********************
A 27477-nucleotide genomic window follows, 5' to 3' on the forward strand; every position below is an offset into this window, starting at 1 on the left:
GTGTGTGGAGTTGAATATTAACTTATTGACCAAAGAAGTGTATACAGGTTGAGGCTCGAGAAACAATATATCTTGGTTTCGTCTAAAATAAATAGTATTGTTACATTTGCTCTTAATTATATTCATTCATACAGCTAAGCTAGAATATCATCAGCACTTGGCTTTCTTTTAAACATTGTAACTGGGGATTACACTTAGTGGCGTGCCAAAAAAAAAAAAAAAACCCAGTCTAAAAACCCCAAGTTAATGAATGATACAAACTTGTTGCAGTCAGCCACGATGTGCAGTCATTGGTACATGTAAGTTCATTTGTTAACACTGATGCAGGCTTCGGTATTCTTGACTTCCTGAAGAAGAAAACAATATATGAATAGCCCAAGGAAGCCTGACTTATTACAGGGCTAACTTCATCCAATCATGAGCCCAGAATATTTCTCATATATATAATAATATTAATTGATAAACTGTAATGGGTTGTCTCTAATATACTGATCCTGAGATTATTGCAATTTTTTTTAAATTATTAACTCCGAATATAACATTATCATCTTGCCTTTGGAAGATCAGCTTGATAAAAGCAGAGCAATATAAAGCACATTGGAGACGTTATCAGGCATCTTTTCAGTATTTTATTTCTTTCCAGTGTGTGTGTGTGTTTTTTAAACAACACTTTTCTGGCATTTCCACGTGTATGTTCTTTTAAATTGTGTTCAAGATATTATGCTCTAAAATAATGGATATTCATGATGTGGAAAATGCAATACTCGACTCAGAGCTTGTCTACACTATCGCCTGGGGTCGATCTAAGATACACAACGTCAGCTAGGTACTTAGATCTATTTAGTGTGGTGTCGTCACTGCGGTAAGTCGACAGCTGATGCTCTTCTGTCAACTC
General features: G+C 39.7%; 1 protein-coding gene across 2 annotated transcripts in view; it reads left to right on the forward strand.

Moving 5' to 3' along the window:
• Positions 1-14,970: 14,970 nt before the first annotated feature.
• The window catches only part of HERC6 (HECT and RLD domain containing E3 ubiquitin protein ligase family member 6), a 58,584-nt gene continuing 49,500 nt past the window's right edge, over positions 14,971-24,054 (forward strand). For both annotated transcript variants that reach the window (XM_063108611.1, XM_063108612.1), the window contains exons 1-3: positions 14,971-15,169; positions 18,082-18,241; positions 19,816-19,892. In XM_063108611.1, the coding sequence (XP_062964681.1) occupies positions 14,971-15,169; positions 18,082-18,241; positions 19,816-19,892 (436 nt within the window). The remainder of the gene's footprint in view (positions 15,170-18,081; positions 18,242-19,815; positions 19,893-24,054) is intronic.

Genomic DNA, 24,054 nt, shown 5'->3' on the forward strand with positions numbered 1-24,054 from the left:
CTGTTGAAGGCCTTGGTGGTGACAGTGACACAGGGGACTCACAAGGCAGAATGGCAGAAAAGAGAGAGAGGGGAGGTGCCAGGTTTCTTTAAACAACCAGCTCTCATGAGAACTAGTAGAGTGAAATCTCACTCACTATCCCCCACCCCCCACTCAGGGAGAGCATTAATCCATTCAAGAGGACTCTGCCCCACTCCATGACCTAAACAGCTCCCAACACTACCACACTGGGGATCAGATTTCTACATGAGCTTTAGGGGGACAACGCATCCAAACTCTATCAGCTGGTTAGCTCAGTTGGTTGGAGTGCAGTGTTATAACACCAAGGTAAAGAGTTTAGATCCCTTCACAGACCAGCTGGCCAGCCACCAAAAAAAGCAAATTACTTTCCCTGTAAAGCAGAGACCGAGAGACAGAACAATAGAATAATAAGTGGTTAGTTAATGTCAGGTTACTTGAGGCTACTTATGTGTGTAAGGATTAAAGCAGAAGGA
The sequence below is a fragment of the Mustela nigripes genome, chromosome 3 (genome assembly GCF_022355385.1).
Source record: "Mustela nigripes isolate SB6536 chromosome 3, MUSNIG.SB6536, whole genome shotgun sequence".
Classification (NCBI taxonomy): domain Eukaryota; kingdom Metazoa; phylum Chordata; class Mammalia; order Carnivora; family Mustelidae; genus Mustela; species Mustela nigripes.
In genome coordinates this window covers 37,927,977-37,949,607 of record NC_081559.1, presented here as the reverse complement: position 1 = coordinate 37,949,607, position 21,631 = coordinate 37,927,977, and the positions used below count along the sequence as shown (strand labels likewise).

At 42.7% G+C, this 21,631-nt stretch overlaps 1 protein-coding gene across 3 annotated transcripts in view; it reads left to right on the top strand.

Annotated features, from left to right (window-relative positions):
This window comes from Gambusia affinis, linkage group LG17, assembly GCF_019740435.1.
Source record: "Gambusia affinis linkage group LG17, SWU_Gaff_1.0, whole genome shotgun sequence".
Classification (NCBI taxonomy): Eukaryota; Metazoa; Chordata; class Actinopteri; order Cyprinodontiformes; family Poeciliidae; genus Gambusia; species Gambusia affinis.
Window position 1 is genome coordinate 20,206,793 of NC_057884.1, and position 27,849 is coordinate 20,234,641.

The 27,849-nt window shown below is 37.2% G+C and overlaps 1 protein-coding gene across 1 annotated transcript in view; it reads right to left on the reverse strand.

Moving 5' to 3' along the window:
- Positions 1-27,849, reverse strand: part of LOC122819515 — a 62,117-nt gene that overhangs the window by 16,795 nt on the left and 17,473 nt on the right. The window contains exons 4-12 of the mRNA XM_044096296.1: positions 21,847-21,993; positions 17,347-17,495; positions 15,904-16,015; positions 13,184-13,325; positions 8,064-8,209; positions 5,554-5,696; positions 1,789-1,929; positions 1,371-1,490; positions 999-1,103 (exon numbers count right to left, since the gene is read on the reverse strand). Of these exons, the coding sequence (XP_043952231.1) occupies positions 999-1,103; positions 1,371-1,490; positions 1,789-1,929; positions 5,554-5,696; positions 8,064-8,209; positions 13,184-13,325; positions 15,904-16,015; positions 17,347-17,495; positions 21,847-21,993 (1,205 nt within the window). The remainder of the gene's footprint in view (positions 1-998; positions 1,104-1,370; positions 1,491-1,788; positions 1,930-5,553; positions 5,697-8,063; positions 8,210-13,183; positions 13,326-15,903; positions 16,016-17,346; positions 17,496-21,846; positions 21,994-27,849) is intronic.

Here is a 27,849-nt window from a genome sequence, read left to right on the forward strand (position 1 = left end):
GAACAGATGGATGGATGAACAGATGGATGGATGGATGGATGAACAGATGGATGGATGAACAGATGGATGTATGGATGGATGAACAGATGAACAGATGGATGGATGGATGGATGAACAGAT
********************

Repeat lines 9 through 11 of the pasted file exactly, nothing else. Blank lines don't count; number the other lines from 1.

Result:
The sequence below is a fragment of the Mustela nigripes genome, chromosome 3 (genome assembly GCF_022355385.1).
Source record: "Mustela nigripes isolate SB6536 chromosome 3, MUSNIG.SB6536, whole genome shotgun sequence".
Classification (NCBI taxonomy): domain Eukaryota; kingdom Metazoa; phylum Chordata; class Mammalia; order Carnivora; family Mustelidae; genus Mustela; species Mustela nigripes.